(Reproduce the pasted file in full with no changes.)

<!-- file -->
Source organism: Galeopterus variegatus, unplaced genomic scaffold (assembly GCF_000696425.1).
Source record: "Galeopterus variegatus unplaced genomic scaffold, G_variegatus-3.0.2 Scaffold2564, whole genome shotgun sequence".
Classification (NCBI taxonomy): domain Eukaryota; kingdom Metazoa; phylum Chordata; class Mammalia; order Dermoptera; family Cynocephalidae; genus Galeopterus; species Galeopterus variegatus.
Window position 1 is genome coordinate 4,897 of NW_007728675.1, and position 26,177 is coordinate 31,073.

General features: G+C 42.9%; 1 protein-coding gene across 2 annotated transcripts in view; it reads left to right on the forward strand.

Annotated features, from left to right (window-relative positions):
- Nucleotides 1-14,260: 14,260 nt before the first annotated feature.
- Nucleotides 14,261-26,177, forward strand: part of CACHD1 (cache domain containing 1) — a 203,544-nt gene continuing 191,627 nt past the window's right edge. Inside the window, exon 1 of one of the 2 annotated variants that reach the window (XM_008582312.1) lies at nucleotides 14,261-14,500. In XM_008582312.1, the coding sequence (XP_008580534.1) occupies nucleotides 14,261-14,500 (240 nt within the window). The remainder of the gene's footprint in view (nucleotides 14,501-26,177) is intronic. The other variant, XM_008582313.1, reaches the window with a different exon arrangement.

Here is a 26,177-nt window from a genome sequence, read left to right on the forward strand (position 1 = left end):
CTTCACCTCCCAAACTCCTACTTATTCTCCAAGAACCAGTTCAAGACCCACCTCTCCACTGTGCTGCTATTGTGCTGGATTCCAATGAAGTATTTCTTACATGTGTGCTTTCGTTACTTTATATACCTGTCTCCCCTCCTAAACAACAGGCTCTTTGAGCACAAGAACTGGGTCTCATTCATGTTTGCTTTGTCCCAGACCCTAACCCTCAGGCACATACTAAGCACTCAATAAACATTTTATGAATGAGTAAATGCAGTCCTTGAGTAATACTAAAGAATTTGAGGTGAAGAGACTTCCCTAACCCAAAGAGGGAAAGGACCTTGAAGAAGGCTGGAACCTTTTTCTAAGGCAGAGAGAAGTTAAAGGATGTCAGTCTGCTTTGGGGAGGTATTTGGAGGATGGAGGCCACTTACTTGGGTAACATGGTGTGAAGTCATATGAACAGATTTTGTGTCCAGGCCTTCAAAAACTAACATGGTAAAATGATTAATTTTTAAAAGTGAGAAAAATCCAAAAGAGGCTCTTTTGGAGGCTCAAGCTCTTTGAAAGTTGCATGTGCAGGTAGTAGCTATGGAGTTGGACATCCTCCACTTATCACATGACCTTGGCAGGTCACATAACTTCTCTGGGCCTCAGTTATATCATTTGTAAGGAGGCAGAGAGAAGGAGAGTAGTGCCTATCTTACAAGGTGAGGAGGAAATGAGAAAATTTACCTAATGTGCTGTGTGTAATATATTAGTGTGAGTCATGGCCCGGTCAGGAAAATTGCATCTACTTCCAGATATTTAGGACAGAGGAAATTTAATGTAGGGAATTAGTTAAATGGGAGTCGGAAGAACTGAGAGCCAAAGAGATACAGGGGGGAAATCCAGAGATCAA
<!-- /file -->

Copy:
Source organism: Galeopterus variegatus, unplaced genomic scaffold (assembly GCF_000696425.1).
Source record: "Galeopterus variegatus unplaced genomic scaffold, G_variegatus-3.0.2 Scaffold2564, whole genome shotgun sequence".
Classification (NCBI taxonomy): domain Eukaryota; kingdom Metazoa; phylum Chordata; class Mammalia; order Dermoptera; family Cynocephalidae; genus Galeopterus; species Galeopterus variegatus.
Window position 1 is genome coordinate 4,897 of NW_007728675.1, and position 26,177 is coordinate 31,073.

General features: G+C 42.9%; 1 protein-coding gene across 2 annotated transcripts in view; it reads left to right on the forward strand.

Annotated features, from left to right (window-relative positions):
- Nucleotides 1-14,260: 14,260 nt before the first annotated feature.
- Nucleotides 14,261-26,177, forward strand: part of CACHD1 (cache domain containing 1) — a 203,544-nt gene continuing 191,627 nt past the window's right edge. Inside the window, exon 1 of one of the 2 annotated variants that reach the window (XM_008582312.1) lies at nucleotides 14,261-14,500. In XM_008582312.1, the coding sequence (XP_008580534.1) occupies nucleotides 14,261-14,500 (240 nt within the window). The remainder of the gene's footprint in view (nucleotides 14,501-26,177) is intronic. The other variant, XM_008582313.1, reaches the window with a different exon arrangement.

Here is a 26,177-nt window from a genome sequence, read left to right on the forward strand (position 1 = left end):
CTTCACCTCCCAAACTCCTACTTATTCTCCAAGAACCAGTTCAAGACCCACCTCTCCACTGTGCTGCTATTGTGCTGGATTCCAATGAAGTATTTCTTACATGTGTGCTTTCGTTACTTTATATACCTGTCTCCCCTCCTAAACAACAGGCTCTTTGAGCACAAGAACTGGGTCTCATTCATGTTTGCTTTGTCCCAGACCCTAACCCTCAGGCACATACTAAGCACTCAATAAACATTTTATGAATGAGTAAATGCAGTCCTTGAGTAATACTAAAGAATTTGAGGTGAAGAGACTTCCCTAACCCAAAGAGGGAAAGGACCTTGAAGAAGGCTGGAACCTTTTTCTAAGGCAGAGAGAAGTTAAAGGATGTCAGTCTGCTTTGGGGAGGTATTTGGAGGATGGAGGCCACTTACTTGGGTAACATGGTGTGAAGTCATATGAACAGATTTTGTGTCCAGGCCTTCAAAAACTAACATGGTAAAATGATTAATTTTTAAAAGTGAGAAAAATCCAAAAGAGGCTCTTTTGGAGGCTCAAGCTCTTTGAAAGTTGCATGTGCAGGTAGTAGCTATGGAGTTGGACATCCTCCACTTATCACATGACCTTGGCAGGTCACATAACTTCTCTGGGCCTCAGTTATATCATTTGTAAGGAGGCAGAGAGAAGGAGAGTAGTGCCTATCTTACAAGGTGAGGAGGAAATGAGAAAATTTACCTAATGTGCTGTGTGTAATATATTAGTGTGAGTCATGGCCCGGTCAGGAAAATTGCATCTACTTCCAGATATTTAGGACAGAGGAAATTTAATGTAGGGAATTAGTTAAATGGGAGTCGGAAGAACTGAGAGCCAAAGAGATACAGGGGGGAAATCCAGAGATCAA